1. souse, n.5: 3. A drunkard. slang (chiefly U.S.). (OED)
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Monday, August 3, 2009

Two wrongs *do* make a right: (Why I can't never stand the double negative rule)

Everyone (even those, like me, who got a "d" in grade school grammar) knows that a negative proposition can only have one negation -- whether it be a "no," "never" or "not." What we don't usually learn is that it's one of the strange quirks of our relatively young language. Back in Shakespeare's England, the only English grammars that existed were written for and in Latin and Greek. But during the seventeenth century, an increasing number of anglophiles began to try and re-frame our language on logical principles. Never mind the profoundly illogical and contingent nature of language (especially ours); in a time when Aristotle and gnat-straining scholastics still held great sway, logic, however twisted, still ruled the day.

In love with the purported rationalism of Latin, and apparently fearing that two wrongs might be mistaken for a right, seventeenth-century grammarians argued against the double negative, with the codification of this rule credited to Anglican clergyman Robert Lowth's 1762 Short Introduction to English Grammar (at least, according to Wikipedia).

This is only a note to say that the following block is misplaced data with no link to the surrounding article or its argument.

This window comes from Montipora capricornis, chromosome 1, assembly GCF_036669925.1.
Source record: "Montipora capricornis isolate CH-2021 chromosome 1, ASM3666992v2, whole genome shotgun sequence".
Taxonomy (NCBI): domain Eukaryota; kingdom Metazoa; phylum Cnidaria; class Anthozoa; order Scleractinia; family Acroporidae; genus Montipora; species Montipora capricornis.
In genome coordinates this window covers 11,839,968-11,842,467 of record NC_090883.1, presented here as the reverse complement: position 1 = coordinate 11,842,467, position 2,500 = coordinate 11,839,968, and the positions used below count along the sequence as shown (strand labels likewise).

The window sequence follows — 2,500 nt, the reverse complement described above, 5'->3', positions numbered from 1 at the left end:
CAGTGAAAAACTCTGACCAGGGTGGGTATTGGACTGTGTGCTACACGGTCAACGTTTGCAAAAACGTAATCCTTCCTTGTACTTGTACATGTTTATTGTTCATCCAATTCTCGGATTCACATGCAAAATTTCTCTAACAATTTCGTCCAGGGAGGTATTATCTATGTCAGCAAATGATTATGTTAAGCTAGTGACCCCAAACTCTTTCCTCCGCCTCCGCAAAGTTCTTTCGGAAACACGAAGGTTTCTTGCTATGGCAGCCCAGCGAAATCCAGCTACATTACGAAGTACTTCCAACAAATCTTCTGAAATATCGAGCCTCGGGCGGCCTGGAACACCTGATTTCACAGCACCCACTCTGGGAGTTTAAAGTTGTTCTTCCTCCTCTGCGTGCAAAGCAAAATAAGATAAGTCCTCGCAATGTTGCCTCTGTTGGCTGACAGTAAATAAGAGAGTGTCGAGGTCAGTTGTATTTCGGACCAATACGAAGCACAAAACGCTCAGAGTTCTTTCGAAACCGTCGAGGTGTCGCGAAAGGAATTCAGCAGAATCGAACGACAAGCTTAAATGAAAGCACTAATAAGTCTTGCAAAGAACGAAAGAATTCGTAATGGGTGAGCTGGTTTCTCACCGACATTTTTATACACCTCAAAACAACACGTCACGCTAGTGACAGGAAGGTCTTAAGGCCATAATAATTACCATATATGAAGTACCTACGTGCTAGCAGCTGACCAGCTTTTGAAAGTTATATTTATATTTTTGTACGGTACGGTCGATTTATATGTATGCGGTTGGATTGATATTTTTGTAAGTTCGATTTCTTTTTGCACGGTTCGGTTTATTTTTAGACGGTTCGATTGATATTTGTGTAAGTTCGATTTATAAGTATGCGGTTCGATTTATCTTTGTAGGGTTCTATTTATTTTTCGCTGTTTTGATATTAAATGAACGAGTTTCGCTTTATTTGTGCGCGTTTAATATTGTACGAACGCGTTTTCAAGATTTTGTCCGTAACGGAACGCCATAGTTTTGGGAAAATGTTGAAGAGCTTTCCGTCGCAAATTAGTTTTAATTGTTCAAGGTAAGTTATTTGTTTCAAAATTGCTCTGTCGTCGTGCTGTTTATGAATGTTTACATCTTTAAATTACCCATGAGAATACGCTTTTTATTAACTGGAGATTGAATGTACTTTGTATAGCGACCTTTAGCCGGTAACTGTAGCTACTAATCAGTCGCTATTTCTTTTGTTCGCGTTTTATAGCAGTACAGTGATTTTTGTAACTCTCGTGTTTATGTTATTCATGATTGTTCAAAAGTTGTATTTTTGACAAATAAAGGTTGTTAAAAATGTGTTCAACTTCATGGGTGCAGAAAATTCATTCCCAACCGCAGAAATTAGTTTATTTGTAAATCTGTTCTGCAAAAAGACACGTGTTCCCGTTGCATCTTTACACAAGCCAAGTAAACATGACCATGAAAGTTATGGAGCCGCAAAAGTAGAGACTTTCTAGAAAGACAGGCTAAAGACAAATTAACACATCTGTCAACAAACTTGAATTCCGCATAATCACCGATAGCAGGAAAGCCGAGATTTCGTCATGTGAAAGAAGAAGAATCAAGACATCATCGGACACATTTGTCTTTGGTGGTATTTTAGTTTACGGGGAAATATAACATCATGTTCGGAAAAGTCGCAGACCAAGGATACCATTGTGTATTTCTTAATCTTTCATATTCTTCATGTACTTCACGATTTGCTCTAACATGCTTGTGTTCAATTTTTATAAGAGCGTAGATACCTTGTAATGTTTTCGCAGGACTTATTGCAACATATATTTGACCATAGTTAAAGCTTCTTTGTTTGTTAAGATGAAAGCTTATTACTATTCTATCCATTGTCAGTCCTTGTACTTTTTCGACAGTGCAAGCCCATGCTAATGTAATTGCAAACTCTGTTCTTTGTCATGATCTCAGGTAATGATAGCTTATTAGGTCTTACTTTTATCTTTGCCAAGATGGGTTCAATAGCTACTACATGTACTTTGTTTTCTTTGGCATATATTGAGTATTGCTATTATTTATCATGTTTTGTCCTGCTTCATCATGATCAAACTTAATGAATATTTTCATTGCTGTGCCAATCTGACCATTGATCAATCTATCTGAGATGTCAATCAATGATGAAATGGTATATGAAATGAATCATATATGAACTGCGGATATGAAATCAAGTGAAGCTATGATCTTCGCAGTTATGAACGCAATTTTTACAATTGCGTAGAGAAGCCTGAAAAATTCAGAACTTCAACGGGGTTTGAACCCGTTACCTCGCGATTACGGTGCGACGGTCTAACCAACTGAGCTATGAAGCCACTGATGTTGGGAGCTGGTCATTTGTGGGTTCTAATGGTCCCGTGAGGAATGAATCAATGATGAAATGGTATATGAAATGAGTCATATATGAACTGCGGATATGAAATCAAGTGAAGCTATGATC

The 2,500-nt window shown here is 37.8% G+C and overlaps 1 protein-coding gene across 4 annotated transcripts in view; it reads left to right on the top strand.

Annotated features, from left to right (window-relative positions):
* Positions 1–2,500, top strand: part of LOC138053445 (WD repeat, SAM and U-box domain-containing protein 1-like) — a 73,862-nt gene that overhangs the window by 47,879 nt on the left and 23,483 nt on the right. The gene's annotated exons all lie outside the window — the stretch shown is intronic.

But there's nothing better (or at least, isn't nothing worse) than a double negative for emphasizing your negation. Speaking in terms of language theory, it's certainly worse to mistake a negative for a positive than a positive for a negative ("don't shoot!") and the double negative builds in enough redundancy to make sure your point gets across (unless you're admirer of the good Bishop Lowth). That seems to be the principle followed by the romance languages -- and you, too, if you've ever peppered your conversation with a n'est pas?

On the other hand, if it hadn't been for Lowth, we wouldn't have found so much not unattractive about the venerable litotes, including the close of this Flying Circuit skit:

I have a memory of Terry Jones yelling "Litotes" in some other skit but can't seem to find it.

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